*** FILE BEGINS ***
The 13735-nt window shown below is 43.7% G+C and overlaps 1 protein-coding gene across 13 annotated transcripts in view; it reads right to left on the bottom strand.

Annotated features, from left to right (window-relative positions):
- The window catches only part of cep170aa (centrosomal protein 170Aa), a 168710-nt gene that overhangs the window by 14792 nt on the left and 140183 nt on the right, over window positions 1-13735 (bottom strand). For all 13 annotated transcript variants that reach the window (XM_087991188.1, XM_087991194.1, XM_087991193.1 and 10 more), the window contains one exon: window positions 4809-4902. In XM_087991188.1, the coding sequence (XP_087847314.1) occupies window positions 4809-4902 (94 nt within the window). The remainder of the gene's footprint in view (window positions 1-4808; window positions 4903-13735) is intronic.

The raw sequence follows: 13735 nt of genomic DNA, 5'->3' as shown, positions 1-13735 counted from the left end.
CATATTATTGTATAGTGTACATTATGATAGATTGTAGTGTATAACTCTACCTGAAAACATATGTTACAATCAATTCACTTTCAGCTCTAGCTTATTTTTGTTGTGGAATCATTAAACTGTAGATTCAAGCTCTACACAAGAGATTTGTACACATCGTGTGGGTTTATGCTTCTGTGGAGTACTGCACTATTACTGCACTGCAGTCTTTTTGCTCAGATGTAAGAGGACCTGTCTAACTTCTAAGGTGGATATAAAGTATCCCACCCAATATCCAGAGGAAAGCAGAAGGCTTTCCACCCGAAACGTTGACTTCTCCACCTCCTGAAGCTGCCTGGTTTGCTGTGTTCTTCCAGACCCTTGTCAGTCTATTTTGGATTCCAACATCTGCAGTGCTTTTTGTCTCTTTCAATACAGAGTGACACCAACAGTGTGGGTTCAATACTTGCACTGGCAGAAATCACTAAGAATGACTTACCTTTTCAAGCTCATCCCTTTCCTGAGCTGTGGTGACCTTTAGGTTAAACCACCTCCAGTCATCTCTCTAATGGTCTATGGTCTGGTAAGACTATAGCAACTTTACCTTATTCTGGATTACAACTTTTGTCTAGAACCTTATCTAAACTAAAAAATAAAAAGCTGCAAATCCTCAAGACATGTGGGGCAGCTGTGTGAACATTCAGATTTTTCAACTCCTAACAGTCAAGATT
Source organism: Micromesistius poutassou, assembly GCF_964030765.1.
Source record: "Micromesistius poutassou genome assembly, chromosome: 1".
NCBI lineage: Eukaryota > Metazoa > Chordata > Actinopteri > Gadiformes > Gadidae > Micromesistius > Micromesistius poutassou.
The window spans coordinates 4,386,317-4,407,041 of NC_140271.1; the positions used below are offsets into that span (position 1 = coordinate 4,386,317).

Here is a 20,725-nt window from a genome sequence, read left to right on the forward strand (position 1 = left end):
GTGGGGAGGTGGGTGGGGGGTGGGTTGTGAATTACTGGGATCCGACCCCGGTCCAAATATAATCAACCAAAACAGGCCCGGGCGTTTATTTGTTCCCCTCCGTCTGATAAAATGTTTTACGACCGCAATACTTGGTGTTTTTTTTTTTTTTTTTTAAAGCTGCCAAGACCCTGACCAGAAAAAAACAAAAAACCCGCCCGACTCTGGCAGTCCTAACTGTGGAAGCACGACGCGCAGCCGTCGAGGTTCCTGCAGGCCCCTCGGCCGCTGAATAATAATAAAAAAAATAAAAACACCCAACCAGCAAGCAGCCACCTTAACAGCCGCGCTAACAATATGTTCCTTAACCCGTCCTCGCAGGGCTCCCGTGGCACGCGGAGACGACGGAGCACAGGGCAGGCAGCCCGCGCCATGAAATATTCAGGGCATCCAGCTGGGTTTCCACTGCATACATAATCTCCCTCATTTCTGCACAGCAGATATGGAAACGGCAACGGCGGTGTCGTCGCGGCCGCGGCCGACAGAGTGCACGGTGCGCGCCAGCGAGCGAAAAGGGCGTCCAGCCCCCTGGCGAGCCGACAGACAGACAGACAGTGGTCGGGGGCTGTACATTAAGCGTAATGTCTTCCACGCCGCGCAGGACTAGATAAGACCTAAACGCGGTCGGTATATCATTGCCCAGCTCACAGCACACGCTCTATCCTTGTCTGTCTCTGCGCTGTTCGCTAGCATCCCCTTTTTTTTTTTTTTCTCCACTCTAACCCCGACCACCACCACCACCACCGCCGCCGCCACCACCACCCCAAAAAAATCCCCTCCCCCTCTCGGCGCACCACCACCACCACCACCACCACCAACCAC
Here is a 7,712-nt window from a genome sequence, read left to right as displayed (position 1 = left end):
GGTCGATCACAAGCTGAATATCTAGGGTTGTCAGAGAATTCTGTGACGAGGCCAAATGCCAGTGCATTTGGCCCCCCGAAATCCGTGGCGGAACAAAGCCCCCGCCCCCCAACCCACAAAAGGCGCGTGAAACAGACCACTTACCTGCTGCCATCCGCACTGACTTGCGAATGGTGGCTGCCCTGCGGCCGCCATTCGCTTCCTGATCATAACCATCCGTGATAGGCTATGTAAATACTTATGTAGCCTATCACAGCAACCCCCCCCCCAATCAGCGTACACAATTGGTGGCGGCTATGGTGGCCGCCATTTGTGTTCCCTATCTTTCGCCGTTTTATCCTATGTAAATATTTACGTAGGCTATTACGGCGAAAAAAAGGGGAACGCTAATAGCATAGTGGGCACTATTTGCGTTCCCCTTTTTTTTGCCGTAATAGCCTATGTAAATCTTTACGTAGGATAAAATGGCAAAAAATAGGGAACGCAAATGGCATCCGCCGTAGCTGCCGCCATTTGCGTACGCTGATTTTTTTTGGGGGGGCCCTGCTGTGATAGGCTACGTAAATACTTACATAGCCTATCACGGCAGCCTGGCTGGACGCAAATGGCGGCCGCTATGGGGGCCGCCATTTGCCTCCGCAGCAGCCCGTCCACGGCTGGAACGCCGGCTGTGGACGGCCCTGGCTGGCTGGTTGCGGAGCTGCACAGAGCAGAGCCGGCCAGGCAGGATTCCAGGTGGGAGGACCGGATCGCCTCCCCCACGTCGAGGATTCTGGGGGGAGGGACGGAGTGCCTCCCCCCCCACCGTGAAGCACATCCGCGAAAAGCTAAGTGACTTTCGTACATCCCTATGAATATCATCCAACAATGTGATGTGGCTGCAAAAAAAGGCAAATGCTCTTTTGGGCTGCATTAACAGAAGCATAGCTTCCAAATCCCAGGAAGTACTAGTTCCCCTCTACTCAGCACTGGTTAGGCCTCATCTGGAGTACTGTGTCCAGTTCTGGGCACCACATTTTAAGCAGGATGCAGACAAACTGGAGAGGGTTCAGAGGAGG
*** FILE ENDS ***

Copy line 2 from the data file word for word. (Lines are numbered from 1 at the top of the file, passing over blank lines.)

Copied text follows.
Annotated features, from left to right (window-relative positions):